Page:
- changes to your mental state such as panic attacks and not being able to speak
- seizures (fits)
- changes to how your brain works
- not being able to control your bowels
- changes to how you move and walk
- changes to your nerves causing burning, prickling sensation or a decrease in sensation and loss of muscle control causing flapping hands
- eye problems such as red, sore eyes and problems with your eyesight
- leaking of the proteins and fluid out of the blood vessels into the tissues
- breathing problems including lung inflammation, cough and fluid on the lungs
- an organ or organs in your body such as your kidneys stop working causing sickness, severe pain, fits, swelling and chest pain
- slow wound healing. If you need to have an operation your doctor will normally stop the ifosfamide for a while beforehand. They will let you know when you can start having it again.
Coping with side effects
We have more information about side effects and tips on how to cope with them.
What else do I need to know?
Other medicines, foods and drink
Cancer drugs can interact with some other medicines and herbal products. Tell your doctor or pharmacist about any medicines you are taking. This includes vitamins, herbal supplements and over the counter remedies.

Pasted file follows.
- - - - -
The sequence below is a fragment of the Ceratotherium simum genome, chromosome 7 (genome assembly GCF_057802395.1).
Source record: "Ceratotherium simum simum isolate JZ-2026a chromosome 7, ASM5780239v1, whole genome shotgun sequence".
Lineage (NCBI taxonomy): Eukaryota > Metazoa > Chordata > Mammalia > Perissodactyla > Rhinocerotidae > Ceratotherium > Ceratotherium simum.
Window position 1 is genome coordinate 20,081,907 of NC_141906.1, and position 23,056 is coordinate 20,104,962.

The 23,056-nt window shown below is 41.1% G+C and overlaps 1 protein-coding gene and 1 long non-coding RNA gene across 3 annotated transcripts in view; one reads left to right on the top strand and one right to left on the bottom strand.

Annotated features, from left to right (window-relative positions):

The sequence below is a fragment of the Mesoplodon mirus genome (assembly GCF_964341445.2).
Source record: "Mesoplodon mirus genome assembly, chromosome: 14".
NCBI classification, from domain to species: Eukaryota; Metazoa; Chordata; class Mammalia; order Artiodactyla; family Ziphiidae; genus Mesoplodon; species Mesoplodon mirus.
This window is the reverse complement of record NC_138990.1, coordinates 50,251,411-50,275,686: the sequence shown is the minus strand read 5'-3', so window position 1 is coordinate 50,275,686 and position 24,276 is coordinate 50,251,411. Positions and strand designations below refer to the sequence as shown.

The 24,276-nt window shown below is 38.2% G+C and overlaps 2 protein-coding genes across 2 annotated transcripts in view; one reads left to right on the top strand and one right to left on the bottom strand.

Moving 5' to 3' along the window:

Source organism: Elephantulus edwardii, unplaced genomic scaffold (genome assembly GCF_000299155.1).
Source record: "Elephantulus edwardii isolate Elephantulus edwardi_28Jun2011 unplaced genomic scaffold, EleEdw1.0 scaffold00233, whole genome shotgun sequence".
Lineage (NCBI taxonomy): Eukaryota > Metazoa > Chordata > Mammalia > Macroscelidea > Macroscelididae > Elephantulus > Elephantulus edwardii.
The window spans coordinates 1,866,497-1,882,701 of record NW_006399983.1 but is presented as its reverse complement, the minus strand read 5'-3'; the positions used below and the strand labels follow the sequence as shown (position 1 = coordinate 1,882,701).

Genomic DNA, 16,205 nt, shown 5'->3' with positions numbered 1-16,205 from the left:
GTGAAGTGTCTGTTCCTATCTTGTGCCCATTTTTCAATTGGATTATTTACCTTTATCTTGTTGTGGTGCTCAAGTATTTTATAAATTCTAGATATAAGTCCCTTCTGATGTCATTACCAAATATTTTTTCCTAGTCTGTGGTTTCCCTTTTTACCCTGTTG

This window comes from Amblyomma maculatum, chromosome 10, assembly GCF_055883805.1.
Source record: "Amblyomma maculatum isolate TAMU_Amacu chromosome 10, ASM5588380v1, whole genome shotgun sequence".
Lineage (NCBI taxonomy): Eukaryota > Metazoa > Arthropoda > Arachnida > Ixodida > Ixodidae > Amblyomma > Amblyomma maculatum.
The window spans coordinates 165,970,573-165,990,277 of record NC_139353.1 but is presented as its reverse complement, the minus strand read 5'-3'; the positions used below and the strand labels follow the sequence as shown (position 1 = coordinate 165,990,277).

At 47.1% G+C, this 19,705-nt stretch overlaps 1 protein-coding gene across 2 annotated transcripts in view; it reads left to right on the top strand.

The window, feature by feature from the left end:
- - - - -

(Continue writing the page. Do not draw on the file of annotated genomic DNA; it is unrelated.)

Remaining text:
Pregnancy and contraception
This treatment may harm a baby developing in the womb. It is important not to become pregnant or father a child while you are having treatment.
Women must not become pregnant for at least a year after the end of treatment. Men should not father a child for at least 6 months after treatment.
Talk to your doctor or nurse about effective contraception before starting treatment. Let them know straight away if you or your partner falls pregnant while having treatment.
Loss of fertility
You may not be able to become pregnant or father a child after treatment with this drug. Talk to your doctor before starting treatment if you think you may want to have a baby in the future.
Men might be able to store sperm before starting treatment. And women might be able to store eggs or ovarian tissue. But these services are not available in every hospital, so you would need to ask your doctor about this.